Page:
Allegiant Stock Slips after ’60 Minutes’ Examines Safety Record

An Allegiant 757-200 at LAX (Photo: AirlineGeeks | Hisham Qadri)

Allegiant Air was the subject of Sunday’s episode of ’60 Minutes’ on CBS. In roughly 30 minutes, the program scrutinized the airline’s safety record, via interviews from industry and union representatives, passengers, and FAA records or previous incidents. Preceding the  release of the program on Sunday, Allegiant sent a memo to its employees stating:

“This story follows an unoriginal narrative based entirely off of outdated statistics, incidents that are years-old, and so-called industry experts’ – many of whom have not seen the inside of an airline’s operations in decades.”

The memo,  signed by upper management, goes on to say:

“We are disappointed yet again by another feeble attempt to damage the reputation of our hard-working team members and that of our company. We are the same great company we have always been, with an outstanding safety record – and getting better operationally every day.”

AirlineGeeks shared this full internal memo on Twitter following the ’60 Minutes’ segment.

However, bad publicity never bodes well on Wall Street, which saw Allegiant’s shares fall on Monday. This is following an 8.6 percent stock drop on Friday ahead of the ’60 Minutes’ segment, as news about the upcoming segment circulated.

As of 4:36 p.m. Eastern Time on April 16, Allegiant’s stock price was 146.85. A -2.78% change since the day’s trading began.

In the month of July 2017 alone, the airline experienced nine emergency landings. ’60 Minutes’ reported that Allegiant saw more than 100 “serious mechanical incidents” between January 2016 and October 2017.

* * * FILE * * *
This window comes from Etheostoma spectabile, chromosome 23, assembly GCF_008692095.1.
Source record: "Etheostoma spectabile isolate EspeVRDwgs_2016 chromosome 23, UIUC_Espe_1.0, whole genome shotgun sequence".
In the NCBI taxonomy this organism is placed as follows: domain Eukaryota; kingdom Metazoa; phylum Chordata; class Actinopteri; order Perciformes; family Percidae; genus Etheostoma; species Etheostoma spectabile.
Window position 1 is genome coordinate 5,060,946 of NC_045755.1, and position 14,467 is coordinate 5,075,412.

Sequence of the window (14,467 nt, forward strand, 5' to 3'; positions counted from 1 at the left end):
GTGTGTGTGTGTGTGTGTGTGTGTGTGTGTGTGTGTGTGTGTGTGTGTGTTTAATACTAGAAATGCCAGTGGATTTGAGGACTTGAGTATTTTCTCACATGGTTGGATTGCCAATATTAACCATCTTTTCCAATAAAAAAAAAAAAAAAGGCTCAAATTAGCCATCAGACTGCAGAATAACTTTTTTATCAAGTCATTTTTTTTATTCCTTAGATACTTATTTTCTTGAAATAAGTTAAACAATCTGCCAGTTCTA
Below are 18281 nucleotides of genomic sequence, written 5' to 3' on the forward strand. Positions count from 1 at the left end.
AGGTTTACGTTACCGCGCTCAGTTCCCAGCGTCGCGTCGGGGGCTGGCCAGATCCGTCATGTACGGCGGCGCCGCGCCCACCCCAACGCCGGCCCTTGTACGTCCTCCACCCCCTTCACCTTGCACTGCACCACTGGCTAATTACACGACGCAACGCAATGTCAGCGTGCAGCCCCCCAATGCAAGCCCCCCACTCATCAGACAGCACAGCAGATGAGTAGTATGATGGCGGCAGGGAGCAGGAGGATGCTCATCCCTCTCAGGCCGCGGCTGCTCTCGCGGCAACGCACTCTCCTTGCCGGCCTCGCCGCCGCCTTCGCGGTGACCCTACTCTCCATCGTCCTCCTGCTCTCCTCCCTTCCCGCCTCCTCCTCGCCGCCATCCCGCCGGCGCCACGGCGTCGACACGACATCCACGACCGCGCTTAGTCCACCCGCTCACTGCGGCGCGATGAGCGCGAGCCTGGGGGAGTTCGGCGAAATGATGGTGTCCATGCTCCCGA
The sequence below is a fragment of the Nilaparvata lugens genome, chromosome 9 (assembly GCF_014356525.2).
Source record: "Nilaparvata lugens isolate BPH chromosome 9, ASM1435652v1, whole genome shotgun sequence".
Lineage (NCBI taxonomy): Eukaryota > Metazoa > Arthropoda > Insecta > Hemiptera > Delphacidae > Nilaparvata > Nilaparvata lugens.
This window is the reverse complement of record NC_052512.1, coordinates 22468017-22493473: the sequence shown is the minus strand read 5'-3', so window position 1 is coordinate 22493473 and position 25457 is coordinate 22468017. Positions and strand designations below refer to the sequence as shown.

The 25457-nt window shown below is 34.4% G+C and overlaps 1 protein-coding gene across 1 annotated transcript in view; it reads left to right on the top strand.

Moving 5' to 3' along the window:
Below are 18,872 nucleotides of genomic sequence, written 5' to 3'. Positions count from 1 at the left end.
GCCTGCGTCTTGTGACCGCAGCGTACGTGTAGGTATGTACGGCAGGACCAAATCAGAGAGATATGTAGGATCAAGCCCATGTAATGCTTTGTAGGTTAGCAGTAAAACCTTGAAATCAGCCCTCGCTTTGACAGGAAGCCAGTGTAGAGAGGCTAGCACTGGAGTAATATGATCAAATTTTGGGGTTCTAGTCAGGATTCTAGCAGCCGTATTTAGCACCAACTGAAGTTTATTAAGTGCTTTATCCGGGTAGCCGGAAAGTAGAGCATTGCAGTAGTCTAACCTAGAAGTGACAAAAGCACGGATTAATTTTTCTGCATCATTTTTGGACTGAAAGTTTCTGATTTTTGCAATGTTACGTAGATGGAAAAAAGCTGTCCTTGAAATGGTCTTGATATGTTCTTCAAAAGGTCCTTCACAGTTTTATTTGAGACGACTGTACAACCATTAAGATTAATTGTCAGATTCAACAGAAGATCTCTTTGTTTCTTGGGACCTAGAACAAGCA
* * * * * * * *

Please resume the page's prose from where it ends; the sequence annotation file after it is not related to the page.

On Monday, Senator Bill Nelson sent a letter to the Department of Transportation’s Inspector General petitioning for an investigation into the FAA’s correspondence and auditing of Allegiant.

“Given the critical implications your findings may have with regard to aviation safety, I urge you to expedite this review.  I appreciate your prompt attention to this request,” Sen. Nelson added.

Parts of this story were syndicated from media partner IGN Travel

AirlineGeeks.com Staff

AirlineGeeks.com Staff

AirlineGeeks.com began in February, 2013 as a one-man (er… teenager, rather) show. Since then, we’ve grown to have 20 active team members, and yes, we’re still growing. Some of us are looking to work in the aviation industry as professionals when we grow older. Some of us are still trying to decide what we want to do. That’s okay though, because we’re all here for the same reason: we love the airlines. We’re the youngest team of airline industry journalists out there.
AirlineGeeks.com Staff